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Identifying passivated dynamic force microscopy tips on H:Si(100)
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View: Figures


Image of FIG. 1.
FIG. 1.

(a) STM image of the H:Si(100)-(2 × 1) surface taken with a bias voltage of +1.5 V and set-point tunnel current of 100 pA; (b) constant frequency shift DFM image of the same surface (but a different region) where the H atoms of the dimers appear as depressions, i.e., “inverted” contrast (Δfsp  = –21.5 Hz; oscillation amplitude = 300 pm). A ball-and-stick model showing the positions of the H-terminated dimers is overlaid on the image; (c) ball-and-stick model of the monohydride termination of the H:Si(100) surface which shows schematically the types of atomic site at which spectra were taken. The site numbers are overlaid on the accompanying DFM image for clarity.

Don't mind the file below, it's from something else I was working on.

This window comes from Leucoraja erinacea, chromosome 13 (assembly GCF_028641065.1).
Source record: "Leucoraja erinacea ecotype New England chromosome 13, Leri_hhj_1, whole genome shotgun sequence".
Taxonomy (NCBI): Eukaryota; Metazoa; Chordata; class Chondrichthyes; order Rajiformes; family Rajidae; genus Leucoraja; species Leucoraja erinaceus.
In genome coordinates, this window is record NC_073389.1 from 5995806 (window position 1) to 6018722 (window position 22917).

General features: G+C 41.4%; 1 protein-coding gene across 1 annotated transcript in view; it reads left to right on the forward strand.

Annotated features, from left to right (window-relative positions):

Image of FIG. 2.
FIG. 2.

Comparison of experimental and theoretical difference force-distance (F(z)) curves (see text) taken with (a) a reactive tip with a free Si dangling bond at its apex, and (b) a H-passivated tip. Open circles: experimental difference curve (Site 1-Site 2, see Fig. 1(c)); filled circles: DFT-simulated difference curve; filled squares: DFT spectra calculated above a hydrogen atom (Site 1); filled triangles: DFT spectra calculated at positions between the dimer rows (Site 2). Note that the same experimental difference curve is shown in (a) and (b) to facilitate direct comparison with theory.

Image of FIG. 3.
FIG. 3.

DFM images taken with a non-inverting tip state. Dimers now appear as protrusions (a), (b), and at higher resolution (c), the individual H atoms are resolved (again, as protrusions). Images (a)-(c) acquired with Δfsp  = −27.1 Hz, −23 Hz, and −30 Hz, respectively; oscillation amplitude = 300 pm for all images. A ball-and-stick model showing the relationship between the DFM features and the passivated dimers of the H:Si(100) surface is overlaid on each image.


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752b84549af89a08dbdd7fdb8b9568b5 journal.articlezxybnytfddd
Scitation: Identifying passivated dynamic force microscopy tips on H:Si(100)